American Dental Association and A.T. Still University’s Arizona School of Dentistry And Oral Health Announce New Community Dental Health Coordinator Program
March 18, 2011
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Washington, D.C.—The American Dental Association (ADA) and A.T. Still University's Arizona School of Dentistry and Oral Health (ATSU-ASDOH) announced today the launch of the Community Dental Health Coordinator (CDHC) education and training program based at ATSU's Mesa, Ariz., campus. The program will provide training for community health workers with emphasis on oral health education, prevention, and helping patients who may normally face barriers to care, receive dental care.
ATSU-ASDOH is one of four university-affiliated dental schools providing the CDHC program, which is jointly sponsored by the ADA the other universities offering programs in conjunction with their dental schools include Philadelphia's Temple University, the University of Oklahoma and the University of California at Los Angeles (UCLA). In their initial phase of training in Arizona, students will complete 12 months of online coursework administered by Rio Salado College in Tempe, Ariz. Upon successfully completing the didactic portion of their training, students begin six-month internships.
Temple University's Kornberg School of Dentistry trains students to work in inner cities; the University of Oklahoma trains students to serve in remote rural areas; and students currently at the UCLA School of Dentistry are training to work in American Indian communities. The UCLA CDHC program will end with the graduation of its second class of students in fall 2011. The final group of students (Cohort 3) training to work in American Indian communities will begin and complete their training in the ASDOH program.
"We're excited to open this final phase of the CDHC pilot project at the Arizona School of Dentistry and Oral Health," said ADA President Raymond F. Gist, D.D.S. "It will leverage the University's many ties to the American Indian community and its proximity to both Rio Salado College and the southwestern tribal communities in which some CDHCs will work."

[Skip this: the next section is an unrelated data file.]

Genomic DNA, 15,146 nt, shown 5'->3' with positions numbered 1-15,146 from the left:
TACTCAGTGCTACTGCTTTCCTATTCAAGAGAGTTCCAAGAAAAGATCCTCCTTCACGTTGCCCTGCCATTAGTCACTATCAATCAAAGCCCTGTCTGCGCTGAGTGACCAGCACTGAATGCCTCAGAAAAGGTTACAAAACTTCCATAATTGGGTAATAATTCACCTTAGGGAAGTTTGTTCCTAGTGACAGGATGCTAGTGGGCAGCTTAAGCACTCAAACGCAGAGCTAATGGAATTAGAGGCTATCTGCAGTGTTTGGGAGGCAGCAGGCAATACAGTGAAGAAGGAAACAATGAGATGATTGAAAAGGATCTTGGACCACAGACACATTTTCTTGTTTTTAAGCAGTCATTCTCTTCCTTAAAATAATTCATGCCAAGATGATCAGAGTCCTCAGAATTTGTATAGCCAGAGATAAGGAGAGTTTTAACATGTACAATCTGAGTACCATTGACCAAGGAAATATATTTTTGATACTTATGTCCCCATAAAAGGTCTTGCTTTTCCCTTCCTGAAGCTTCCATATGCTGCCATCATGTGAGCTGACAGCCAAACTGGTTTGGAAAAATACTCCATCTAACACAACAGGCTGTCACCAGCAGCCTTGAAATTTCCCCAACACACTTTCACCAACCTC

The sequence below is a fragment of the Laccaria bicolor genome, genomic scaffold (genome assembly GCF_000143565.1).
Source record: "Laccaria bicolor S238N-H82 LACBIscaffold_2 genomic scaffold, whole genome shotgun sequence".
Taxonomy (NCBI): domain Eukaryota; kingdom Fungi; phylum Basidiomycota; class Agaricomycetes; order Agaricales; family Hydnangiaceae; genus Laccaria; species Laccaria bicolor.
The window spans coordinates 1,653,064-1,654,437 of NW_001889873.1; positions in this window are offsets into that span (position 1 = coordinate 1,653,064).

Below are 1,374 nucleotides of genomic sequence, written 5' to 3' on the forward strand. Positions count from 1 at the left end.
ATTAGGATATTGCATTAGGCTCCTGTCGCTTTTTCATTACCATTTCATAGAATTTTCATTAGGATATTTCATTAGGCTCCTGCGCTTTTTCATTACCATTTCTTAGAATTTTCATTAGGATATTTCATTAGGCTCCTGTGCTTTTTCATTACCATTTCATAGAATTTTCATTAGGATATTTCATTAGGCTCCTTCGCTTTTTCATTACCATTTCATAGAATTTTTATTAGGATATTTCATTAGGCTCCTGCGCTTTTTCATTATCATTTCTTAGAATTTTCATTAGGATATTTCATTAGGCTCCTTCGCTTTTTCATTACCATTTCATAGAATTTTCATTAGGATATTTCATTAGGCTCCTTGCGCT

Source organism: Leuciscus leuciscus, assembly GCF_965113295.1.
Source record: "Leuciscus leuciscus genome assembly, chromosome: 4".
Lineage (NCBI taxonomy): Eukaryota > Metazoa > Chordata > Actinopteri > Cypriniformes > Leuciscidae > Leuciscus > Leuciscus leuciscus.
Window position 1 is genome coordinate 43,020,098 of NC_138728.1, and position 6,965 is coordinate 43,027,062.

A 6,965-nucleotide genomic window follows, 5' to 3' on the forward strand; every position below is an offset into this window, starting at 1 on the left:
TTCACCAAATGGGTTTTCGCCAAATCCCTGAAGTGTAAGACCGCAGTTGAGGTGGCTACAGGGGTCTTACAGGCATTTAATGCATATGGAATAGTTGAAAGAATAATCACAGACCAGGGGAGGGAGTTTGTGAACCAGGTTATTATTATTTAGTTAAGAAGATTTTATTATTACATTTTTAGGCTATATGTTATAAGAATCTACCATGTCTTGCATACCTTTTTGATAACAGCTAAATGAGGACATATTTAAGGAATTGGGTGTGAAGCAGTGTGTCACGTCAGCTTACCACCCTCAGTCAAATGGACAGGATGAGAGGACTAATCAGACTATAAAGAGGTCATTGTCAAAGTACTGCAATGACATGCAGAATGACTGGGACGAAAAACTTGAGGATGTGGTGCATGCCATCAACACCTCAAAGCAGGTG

ATSU-ASDOH has the largest contingency of tribally enrolled American Indian dental students of any dental school in the nation, with a 100 percent graduation rate for Native students. All of ATSU-ASDOH's Native graduates practice in Native communities.
"We're delighted to join this pilot project," said ATSU-ASDOH Dean Jack Dillenberg, D.D.S., M.P.H. "The CDHC model is a natural fit with our mission and goals, a community-based education model to create caring community leaders who help those in need."
Dr. Gist called the presence of George Blue Spruce, D.D.S., M.P.H., ATSU-ASDOH's assistant dean for American Indian Affairs, and the nation's first American Indian dentist, "an incalculable asset." Dr. Blue Spruce is a former U.S. assistant surgeon general and director of the Indian Health Service's Phoenix Area Office. "George Blue Spruce is a pioneer, a leader, and an inspiration to all of us," said Dr. Gist.
The three-year CDHC pilot project, funded by the ADA with assistance from Henry Schein, Inc., will run through 2012, at which point three cohorts (classes) of students will have graduated and begun working in underserved communities.
"A key element of this project is cultural competence," said Dr. Gist. "Too often, people entering communities with which they aren't familiar can encounter cultural or language barriers that impede their abilities to serve the host population. Most CDHCs won't face these barriers, because they are being recruited from the same communities in which they serve. In addition to helping people improve their own oral health, they are serving as role models. The CDHC program is also creating jobs in the target communities."